Celebrate Public Radio Music Day with us
Public radio music stations play an essential role in the music industry, connecting artists with new audiences and helping listeners discover new music. To celebrate that role, Montana Public Radio is participating in the second annual Public Radio Music Day presented by the noncomMUSIC Alliance on November 10, 2021.
MTPR will feature local music programs throughout the day. Highlights include a special Freeforms program with music and comments from a number of hosts at 11a.m., live music with University of Montana Chamber Chorale from the UM Recital Hall at 2 p.m., and a special webinar where listeners get to Meet the Hosts at 7 p.m.
“Local public radio stations like MTPR play an essential and nearly singular role in boosting and sustaining the vitality of music and performers, and educating and enriching their communities,” MTPR program director Michael Marsolek said. “Listeners discover, learn about, and enjoy music selections, artists, and genres that are – in many cases – available only on public radio.”
Share why you love public radio music with the hashtag #LovePublicRadioMusic
The public radio music landscape is vast, varied and everywhere. Across the United States, 734 public radio stations feature music as a primary or significant part of their formats. These stations serve all 50 states plus the District of Columbia, Puerto Rico, and Guam, in markets of every size. Collectively, they reach 20.5 million listeners weekly.
Noncommercial (public radio) music-format stations present a broad collection of sounds and styles, including jazz, blues, Americana, classical, folk, alternative, indie rock, bluegrass, roots, and other eclectic genres. Remarkably, 97% of classical music broadcast on U.S. radio comes from local public radio stations.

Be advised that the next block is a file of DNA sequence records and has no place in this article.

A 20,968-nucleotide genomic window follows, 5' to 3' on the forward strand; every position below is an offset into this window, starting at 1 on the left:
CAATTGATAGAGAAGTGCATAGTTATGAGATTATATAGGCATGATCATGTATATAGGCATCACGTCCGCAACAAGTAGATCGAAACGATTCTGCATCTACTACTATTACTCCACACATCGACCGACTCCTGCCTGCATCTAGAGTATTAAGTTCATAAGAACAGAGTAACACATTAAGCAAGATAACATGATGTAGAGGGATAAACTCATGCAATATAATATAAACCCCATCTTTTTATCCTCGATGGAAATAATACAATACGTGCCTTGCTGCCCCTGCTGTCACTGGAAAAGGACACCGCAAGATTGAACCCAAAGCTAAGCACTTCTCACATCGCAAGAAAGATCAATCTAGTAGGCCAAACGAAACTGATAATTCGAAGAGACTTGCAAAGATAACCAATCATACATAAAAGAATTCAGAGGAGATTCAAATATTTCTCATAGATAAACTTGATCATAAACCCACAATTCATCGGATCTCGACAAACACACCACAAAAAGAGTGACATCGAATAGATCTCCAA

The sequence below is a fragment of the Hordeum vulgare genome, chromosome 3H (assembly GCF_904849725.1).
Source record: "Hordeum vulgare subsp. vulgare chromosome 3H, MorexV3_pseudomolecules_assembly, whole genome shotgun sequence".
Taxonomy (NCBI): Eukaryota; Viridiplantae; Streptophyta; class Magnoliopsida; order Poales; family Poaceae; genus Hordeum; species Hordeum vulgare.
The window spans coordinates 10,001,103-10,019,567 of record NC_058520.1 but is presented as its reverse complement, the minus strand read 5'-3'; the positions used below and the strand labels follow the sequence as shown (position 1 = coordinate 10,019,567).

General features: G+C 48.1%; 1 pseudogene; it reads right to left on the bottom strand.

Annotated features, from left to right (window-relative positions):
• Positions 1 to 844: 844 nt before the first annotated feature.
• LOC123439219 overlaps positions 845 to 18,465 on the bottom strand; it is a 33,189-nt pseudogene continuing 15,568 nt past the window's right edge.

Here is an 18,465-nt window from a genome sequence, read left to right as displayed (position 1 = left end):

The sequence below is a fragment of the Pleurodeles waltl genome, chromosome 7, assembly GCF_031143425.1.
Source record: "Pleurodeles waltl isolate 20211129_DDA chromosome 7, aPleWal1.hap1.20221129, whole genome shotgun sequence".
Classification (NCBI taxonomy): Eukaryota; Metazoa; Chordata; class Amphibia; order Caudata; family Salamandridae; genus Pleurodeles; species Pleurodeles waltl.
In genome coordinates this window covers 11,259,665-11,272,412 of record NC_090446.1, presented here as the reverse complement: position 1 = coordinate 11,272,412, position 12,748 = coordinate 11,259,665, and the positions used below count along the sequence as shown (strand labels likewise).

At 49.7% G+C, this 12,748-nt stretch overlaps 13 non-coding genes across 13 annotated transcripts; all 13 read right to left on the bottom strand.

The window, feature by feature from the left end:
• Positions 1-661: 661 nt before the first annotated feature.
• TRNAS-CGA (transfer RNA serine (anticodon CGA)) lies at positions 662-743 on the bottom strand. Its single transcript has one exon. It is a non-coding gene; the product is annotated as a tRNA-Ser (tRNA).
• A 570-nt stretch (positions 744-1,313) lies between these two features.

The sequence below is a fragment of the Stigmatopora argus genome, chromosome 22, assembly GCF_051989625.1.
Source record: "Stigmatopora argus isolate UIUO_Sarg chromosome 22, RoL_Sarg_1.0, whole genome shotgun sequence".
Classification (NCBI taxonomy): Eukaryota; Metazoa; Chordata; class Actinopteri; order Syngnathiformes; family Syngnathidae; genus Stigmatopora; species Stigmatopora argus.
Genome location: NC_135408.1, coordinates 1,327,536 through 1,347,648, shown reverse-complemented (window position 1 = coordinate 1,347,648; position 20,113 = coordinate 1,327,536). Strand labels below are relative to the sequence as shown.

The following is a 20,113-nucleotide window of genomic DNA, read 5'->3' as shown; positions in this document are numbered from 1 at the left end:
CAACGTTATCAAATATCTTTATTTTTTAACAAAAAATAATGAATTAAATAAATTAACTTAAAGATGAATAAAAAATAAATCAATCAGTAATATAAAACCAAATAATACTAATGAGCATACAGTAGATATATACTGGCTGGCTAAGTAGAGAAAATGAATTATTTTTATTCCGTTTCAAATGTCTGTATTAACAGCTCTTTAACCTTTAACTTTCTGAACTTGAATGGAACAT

Public radio stations tailor their content and programming to their communities. They reflect regional tastes and talent, and provide airtime for artists and genres that get little or no play on mainstream channels.
Public radio music stations reach audiences across multiple platforms – on air, online, on video, on stage, and on-the-go. From broadcast to podcast, from video to live sessions, they meet listeners wherever they are with convenient, engaging listening experiences. Arguably no other entity or music provider in America matches public radio’s breadth and variety of music engagement.
A recent noncomMUSIC Alliance survey of 87 music-format public radio station partners (serving nearly nine million listeners) shows that a majority of these local stations provide a unique portal for music discovery and make music more accessible with:
• Knowledgeable local hosts and expert curation
• Special music programs to explore essential and emerging music and artists
• Live music performances in studio and in communities
• Music journalism, news, and local information
• Educational programs and cultural initiatives
Together, these initiatives foster community among music lovers, support local artists and the local music scene, and develop the next generation of musicians and audiences. This common mission of community service, education, and cultural support separates local public radio music stations from other music providers.
Tune in and celebrate with us, November 10th on Montana Public Radio.